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Five More Things
Almost a month ago, I was tagged by my father in the "five things" game which threatens to destroy everyone's privacy forever.  This can be a tricky proposition even in when one is tagged by a stranger, but to be tagged by a member of one's own family makes it almost impossible.  I hope that these are all news to him, but this is the best I can do.  They'll certainly be news to somebody...
  1. I've never taken any illegal drugs.  While most people would take this as a point of pride (especially while responding to their parents), I actually feel obscurely guilty about it - as if there's an entire avenue of human experience I've been cut off from.  I don't have any plans to partake of the wacky weed any time soon, though, since I feel like it's hard enough for me to maintain a "normal" mental state with the assistance of caffeine.
  2. I have read and listened to dozens of books and lectures by Christian apologists, most notably Ravi Zacharias and Lee Strobel in an attempt to better understand and have dialog with my Christian friends.  Unfortunately this attempt has been an almost complete failure.  I still don't even understand most of the arguments being made, let alone found them convincing, but I now have an encyclopedic knowledge of the various shibboleths that Christians use when discussing both their own faith and the "liberal secular humanist" threat that I represent.
  3. In high school, I was an illegal "ringer" for Math League.  Despite poor performance in class, I had done lots of computer-art projects on my own which had resulted in an extremely good understanding of geometry.  I hadn't paid dues for Math League and therefore not technically allowed to participate, but the teacher in charge was highly competitive and plied me with free food to get me to fill a gap in the team at a few competitions.  I'm still not really sure why this was, since as far as I could tell I wasn't really improving the team's performance.  My guess is that geometry was a badly neglected subject in the school's curriculum.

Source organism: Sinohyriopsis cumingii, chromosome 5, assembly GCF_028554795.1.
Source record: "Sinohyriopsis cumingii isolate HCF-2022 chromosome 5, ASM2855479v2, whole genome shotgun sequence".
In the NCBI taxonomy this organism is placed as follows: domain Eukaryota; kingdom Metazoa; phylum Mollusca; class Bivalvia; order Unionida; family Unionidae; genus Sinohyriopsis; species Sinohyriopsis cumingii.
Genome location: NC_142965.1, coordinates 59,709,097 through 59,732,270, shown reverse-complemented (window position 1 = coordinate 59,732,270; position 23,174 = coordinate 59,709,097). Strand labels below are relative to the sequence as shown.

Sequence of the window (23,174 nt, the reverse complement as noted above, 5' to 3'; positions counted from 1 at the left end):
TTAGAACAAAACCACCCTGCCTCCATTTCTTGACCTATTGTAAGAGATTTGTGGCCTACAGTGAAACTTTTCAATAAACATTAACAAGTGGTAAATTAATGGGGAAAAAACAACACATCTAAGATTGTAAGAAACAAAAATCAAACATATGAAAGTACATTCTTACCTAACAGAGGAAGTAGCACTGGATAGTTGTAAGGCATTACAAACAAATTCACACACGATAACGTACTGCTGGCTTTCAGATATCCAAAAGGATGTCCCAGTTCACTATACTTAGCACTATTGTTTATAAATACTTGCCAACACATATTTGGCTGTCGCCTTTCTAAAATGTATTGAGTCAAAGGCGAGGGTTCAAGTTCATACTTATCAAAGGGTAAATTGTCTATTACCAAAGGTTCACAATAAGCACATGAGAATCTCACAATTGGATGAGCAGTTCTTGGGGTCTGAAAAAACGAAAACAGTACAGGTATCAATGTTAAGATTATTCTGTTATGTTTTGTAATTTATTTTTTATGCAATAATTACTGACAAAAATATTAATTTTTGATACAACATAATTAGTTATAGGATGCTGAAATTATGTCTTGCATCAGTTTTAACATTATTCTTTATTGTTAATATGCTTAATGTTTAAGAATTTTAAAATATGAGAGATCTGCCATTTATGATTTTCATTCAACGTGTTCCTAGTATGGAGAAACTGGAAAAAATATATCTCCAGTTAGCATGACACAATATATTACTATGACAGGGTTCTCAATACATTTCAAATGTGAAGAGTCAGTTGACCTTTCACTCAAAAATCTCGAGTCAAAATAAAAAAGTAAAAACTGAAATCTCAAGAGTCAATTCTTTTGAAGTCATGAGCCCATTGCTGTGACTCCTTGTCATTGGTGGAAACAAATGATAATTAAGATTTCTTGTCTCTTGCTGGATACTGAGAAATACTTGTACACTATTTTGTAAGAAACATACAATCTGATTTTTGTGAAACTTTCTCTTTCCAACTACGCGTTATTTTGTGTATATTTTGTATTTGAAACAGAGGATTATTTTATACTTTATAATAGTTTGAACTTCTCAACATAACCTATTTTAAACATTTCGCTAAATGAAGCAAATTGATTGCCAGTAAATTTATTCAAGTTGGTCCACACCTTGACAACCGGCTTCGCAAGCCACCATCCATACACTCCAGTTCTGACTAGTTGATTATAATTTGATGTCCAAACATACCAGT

4. When I lived in Austin, I participated semi-regularly in a Vampire: the Masquerade live-action role-playing game.  I didn't have any "LARP" experience at the time, so the game master's advice was to "play what you know".  Naturally my vampire character's particular curse gave him something that I am very familiar with: a fear of blood.  It made his life pretty hard.
  5. When I was at Ninjaneering, our first project was a game called "Exodus", a 4X galactic conquest game with some very interesting resource-management.  Much of the gameplay was actually a sort of glorified stoichiometry since players had to keep the "pipe full" at each facility which took in resources and emitted products.  It saddens me that almost nobody knows this about me, because the game was quite cool and it is unfortunate that it died on the vine.
To fulfill the dark pact of the chain letter, I will tag Christopher, Jonathan, Travis, Raffi, and Jason.

Current Mood: contemplative contemplative

3 comments or Leave a comment
gothfru From: gothfru Date: February 2nd, 2007 08:25 pm (UTC) (Link)
glorified stoichiometry sounds lovely. I am sad it did not come to pass as well!
From: jml Date: February 3rd, 2007 01:56 am (UTC) (Link)
I sincerely doubt I'll be able to make my five things as interesting as yours.

I have to bite a little at number 2. I've not read Ravi Zacheras and I don't recall reading anything by Strobel, so I can't comment specifically. Still...

I don't really get the secular humanism thing. I'm not used to thinking of non-Christian beliefs as threats, and I'm definitely not used to thinking of individuals as threats.

However, I'm dying to get an informed outsider's perspective on Christian apologetics. We really need to arrange to be in the same cafe at the same time.
glyf From: glyf Date: February 3rd, 2007 05:38 pm (UTC) (Link)
Perhaps my comment was a bit too sweeping. It's Allen who introduced me to said apologists, and I don't think that he thinks of me as a "threat". There is very definitely a culture of USAian Christians who are outspoken about the threat posed by areligious folk like myself, though, especially in the context of our collective influence on public education.
3 comments or Leave a comment